top of page


It all started in 1949...

When Charlie Wagner's daughter, Christine, first started feeling weak and complaining of severe headaches, back and neck pain in the fall of 1949, doctors were puzzled. After all, it wasn't the season for polio. Poliomyelitis usually struck children in the late spring. But after several spinal taps, the Wagners' worst fears were confirmed and their relentless fight to cure Chris began. And so was the founding of the Rochester-Press Radio Club.

"I remember when my parents told me I had Polio. The first thing I asked them was if I would ever walk again - they couldn't answer me," Wagner once shared. Between Strong Memorial and the Children's Convalescent, she went through almost a year of hospitalization. The only time she was allowed to go home was for Christmas. "Chris had severe polio," her dad the late Times-Union newsman Charlie Wagner, recalled before his death. "We didn't know if she would walk again."

Hospital expenses were high, but the Polio Foundation paid the bills for all polio victims. That so impressed Times-Union sports editor Matt Jackson (Wagner's boss at the time) that he suggested raising money for the foundation.

The Press-Radio Club was formed by 12 local print and radio sports reporters, and its first money-raising effort was a basketball game between local press and radio personalities between halves of a Rochester Royals National Basketball Association game. The following year, a capacity crowd was at the first fund-raising dinner at the old Seneca Hotel on South Clinton Avenue near East Main Street.

The club's first celebrity dinner honored the all-time greats of the Rochester Red Wings. "But you could only do that once," Wagner said. So the club tied in with the old Hickok Manufacturing Company and staged a dinner where the national professional athlete of the year received the jewel-studded Hickok Belt.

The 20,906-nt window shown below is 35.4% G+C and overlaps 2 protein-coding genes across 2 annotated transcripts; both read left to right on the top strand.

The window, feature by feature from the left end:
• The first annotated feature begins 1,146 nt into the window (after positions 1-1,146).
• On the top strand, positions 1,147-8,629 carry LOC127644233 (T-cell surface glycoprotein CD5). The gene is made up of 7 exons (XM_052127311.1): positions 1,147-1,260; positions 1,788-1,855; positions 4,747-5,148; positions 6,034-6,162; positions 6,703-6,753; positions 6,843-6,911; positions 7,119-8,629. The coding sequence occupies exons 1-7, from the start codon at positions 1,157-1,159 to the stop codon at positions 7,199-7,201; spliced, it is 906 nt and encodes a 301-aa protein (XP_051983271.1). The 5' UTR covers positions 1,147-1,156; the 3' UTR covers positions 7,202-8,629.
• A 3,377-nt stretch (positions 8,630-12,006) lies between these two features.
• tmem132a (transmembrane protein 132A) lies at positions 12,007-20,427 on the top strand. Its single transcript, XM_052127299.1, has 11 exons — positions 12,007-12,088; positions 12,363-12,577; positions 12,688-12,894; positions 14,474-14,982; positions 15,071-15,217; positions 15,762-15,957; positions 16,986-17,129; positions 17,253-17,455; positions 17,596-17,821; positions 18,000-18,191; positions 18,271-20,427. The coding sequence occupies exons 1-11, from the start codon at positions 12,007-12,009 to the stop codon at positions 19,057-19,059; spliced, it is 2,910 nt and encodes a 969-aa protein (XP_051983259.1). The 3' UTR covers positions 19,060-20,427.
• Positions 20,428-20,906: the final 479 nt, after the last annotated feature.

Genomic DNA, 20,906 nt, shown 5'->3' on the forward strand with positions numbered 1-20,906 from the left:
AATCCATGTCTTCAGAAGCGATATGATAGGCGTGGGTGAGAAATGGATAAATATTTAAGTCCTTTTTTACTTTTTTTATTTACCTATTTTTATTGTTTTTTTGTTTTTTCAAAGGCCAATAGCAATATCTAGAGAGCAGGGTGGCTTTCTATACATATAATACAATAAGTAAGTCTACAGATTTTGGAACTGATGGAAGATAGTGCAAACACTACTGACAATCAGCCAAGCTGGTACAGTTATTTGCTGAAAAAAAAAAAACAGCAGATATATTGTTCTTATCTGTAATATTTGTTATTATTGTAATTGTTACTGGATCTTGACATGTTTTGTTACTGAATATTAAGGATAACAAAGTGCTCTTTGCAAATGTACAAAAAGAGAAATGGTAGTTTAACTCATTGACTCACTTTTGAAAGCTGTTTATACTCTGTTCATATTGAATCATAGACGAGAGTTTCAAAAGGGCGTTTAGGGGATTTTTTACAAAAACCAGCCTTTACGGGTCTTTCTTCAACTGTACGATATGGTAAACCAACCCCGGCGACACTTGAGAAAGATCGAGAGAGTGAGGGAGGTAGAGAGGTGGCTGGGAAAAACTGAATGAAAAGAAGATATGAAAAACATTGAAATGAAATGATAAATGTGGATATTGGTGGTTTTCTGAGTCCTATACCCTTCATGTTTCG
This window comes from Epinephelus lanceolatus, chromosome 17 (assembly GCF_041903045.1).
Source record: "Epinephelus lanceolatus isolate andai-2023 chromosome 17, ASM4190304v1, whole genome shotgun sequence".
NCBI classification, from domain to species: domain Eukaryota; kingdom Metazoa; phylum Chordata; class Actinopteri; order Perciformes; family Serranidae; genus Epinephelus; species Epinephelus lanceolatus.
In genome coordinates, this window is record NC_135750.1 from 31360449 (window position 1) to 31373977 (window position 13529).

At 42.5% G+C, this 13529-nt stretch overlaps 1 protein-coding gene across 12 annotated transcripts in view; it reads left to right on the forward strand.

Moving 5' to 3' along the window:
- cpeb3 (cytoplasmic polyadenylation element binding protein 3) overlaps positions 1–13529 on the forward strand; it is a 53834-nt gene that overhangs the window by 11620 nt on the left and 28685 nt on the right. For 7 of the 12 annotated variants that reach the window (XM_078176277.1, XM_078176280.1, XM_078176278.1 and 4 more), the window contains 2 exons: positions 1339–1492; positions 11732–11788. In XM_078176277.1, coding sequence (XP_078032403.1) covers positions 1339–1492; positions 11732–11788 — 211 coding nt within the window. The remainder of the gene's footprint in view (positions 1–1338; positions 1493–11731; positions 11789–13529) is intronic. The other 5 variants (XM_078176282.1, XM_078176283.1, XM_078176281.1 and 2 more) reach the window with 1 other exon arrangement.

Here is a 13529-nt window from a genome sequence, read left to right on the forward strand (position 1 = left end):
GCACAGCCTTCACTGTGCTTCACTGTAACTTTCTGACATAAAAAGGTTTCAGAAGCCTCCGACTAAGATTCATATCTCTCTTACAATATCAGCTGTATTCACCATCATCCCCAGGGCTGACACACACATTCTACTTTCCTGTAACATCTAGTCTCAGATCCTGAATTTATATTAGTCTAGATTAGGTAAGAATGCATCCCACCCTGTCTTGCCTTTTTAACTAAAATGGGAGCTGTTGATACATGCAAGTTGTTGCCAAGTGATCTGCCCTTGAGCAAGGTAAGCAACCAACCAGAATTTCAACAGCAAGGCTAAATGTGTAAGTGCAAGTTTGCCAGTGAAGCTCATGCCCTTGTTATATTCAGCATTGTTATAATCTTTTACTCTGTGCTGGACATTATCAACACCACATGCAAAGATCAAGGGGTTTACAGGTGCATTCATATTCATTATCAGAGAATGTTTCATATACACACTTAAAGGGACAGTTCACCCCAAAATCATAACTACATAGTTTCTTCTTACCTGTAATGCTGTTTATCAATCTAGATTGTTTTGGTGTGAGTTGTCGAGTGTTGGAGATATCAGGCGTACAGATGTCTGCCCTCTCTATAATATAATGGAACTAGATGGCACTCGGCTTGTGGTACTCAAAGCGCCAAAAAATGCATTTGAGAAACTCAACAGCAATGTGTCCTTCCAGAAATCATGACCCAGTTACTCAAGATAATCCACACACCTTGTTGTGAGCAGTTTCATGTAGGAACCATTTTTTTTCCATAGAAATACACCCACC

"At 12-years-old, all I could wonder was who would ever wear a belt like the Hickok Belt," said Chris Wagner-Welch. She did walk again and went on to live a very normal and happy life. As a matter of fact, she was married over 50 years, had four children and nine grandchildren. She was a witness to what giving can do for a child.

Although Wagner-Welch was cured of Polio as a child, she suffered from Post Polio Syndrome in the later stages of her life. "People don't realize there are many survivors of polio who are suffering the late effects of the disease. Muscles that were destroyed in our childhood have forced our healthy muscles to perform 'double duty' throughout our lives - wearing out our good muscles. And this is only one reason for the recent pain we are experiencing." Wagner-Welch said the symptoms were the same as when she was a child: extreme fatigue and pain in her knees and legs. "I can't go places where I have to walk for a long duration of time unless I have a wheelchair. I know that eventually, I will probably need one all of the time."

Doctors don't give many answers to those who currently suffer from Post Polio Syndrome. Many of the doctors that treated polio have since passed away, so research is the only hope these survivors have.

We honor Chris Wagner-Welch for her strength and courage, and for being the spark that began a wonderful charitable organization that has given over two million dollars to local children's charities. We also would like to take a moment to thank her dad, Charlie, for his instrumental role in making it all  happen.


Christine Wagner-Welch


We honor Chris Wagner-Welch for her strength and courage, and for being the inspiration that began our charitable organization that has given almost two million dollars to local children's charities.

bottom of page